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IEET > Security > Resilience > Life > Access > Enablement > Innovation > Implants > Health > Vision > Futurism > Contributors > Dick Pelletier

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Ageless Bodies Without Sickness


Dick Pelletier
Dick Pelletier
Ethical Technology

Posted: Jan 9, 2013

How ‘bout life in a body that can never age or get sick: Imagine living in a body fashioned from ‘designer genes’ that can never age or get sick. Now picture yourself thinking with a mind that processes data millions of times faster than today’s brains; and finally, consider a world with virtual reality indiscernible from reality and a technology that would enable you to change body size and skin color by simply using thoughts or voice commands.

Though these possibilities may seem too advanced to happen in our lifetime, experts believe that expected breakthroughs in nanotech, biotech, information technologies, and cognitive sciences (NBIC) could make this radical future become reality by as early as mid-century or sooner.

Author Ray Kurzweil, in his book, The Singularity is Near, describes how our bodies will evolve. Today’s frail human body version 1.0 carries an unacceptable failure rate; over 50 million humans died last year, most from age-related diseases. In the coming decades, biotech and nanotech revolutions will provide a more durable version 2.0 body, which will extend healthy lifespans and significantly lower death rates.

This brings us to version 3.0, a shape-shifting nanobot-assisted body boasting a zero failure rate. According to Kurzweil, this miracle body could arrive by 2040. On voice command, billions of nanobots would rearrange skin, muscles, and bones to create changes in our appearance. We could become black, white, tan, young, or old. We could even switch genders to explore life as a member of the opposite sex.

In addition, this body would be indestructible. Should disaster strike, our atoms would simply rearrange themselves, returning us to mint condition with our original stored consciousness and memories intact.

Entertainment would be amazing in this future. Neuro-bots monitoring our brain cells would create incredible virtual reality environments. For reality, these bots would remain idle; to enter a simulation, they would suppress inputs from actual senses and replace them with signals appropriate for the virtual scene. Our brain would believe the simulation is real. Think Star Trek Holodeck.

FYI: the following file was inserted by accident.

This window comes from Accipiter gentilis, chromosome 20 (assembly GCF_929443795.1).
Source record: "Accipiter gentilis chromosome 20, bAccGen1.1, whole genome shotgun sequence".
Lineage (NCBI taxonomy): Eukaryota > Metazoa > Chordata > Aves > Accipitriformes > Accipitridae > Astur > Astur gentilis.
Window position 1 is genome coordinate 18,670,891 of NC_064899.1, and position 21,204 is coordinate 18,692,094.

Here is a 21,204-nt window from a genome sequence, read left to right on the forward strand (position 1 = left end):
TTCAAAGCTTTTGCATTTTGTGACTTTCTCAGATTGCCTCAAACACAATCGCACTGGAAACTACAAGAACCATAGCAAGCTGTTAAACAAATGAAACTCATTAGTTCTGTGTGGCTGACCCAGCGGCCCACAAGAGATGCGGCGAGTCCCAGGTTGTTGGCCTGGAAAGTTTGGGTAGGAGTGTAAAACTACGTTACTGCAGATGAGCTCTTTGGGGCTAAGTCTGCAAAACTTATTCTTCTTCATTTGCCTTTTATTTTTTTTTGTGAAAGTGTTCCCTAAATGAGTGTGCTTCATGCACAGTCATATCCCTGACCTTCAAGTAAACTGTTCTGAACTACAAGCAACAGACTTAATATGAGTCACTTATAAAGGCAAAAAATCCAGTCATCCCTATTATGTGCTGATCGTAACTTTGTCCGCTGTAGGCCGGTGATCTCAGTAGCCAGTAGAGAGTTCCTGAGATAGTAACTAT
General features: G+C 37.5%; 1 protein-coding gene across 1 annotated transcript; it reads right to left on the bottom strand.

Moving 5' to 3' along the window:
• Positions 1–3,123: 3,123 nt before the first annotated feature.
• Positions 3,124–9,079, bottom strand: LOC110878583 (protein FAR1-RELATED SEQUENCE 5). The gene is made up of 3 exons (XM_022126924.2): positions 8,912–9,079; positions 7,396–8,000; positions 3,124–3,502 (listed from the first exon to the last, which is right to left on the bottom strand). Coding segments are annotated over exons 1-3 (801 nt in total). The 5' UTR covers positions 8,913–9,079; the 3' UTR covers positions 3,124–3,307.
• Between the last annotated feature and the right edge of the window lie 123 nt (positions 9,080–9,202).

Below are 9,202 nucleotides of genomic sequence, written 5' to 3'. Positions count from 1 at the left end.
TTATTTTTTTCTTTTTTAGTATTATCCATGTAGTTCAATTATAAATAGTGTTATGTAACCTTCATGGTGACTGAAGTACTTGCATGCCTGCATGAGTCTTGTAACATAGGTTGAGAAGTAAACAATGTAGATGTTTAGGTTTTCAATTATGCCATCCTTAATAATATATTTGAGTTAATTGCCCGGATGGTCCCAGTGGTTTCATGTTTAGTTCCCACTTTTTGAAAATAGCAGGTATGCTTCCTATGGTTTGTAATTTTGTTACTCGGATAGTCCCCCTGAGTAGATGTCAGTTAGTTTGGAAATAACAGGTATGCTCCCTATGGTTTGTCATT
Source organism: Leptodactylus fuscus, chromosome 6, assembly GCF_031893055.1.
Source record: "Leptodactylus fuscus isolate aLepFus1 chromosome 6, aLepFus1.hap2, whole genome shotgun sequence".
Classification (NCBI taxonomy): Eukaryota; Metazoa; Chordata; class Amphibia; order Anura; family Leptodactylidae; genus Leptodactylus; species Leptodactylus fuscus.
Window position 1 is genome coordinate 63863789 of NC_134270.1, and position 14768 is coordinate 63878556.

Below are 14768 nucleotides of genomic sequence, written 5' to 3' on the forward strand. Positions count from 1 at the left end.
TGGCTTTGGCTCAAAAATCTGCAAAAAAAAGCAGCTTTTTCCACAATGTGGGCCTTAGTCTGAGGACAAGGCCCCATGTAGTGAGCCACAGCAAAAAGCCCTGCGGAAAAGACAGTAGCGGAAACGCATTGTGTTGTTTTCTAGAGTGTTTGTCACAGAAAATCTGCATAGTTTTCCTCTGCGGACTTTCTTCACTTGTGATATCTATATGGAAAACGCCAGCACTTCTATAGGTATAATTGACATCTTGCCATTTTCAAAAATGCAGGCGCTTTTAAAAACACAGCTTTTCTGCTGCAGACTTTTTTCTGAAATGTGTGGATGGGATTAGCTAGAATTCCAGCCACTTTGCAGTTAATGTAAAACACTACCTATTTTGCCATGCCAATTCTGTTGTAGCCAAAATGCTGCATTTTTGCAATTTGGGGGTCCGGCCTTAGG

As we journey through the last half of the 21st century, tomorrow’s technologies will affect everything from the way we date to the way we work, think, act, and fight. Could all these futuristic events happen in such a short time? Positive futurists predict that they will. Comments welcome.


Dick Pelletier is a weekly columnist who writes about future science and technologies for numerous publications. He's also appeared on various TV shows, and he blogs at Immortaltech.
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COMMENTS


Why would we assume that viruses and bacteria would not just evolve and continue to effect our future bodies? Assuming that future bodies would still contain some biology (engineered or not).





As viruses and bacteria evolve in the future there will be two important technologies out there. One is reading the genome of a virus or bacteria; instantly uploading it to a computer. And two; the computer will be able to analyze the genome of the viruses and bacteria and spit out an instant cure….. within minutes.





“Why would we assume that viruses and bacteria would not just evolve and continue to effect our future bodies? Assuming that future bodies would still contain some biology (engineered or not).”
Because we are being “positive…”





@SHaGGGz,

This recent LA Times Article, “The gut and its bacteria a growing focus of research” at this link:

http://articles.latimes.com/print/2012/sep/13/health/la-he-gut-research-20120913

explains how scientists are already manipulating bacteria to promote health and treat disease. Microbe research will advance exponentially as the future unfolds and within a decade or two, humans could become immune to bacteria damage.

I place faith that this research will keep us ahead of bacteria dangers.





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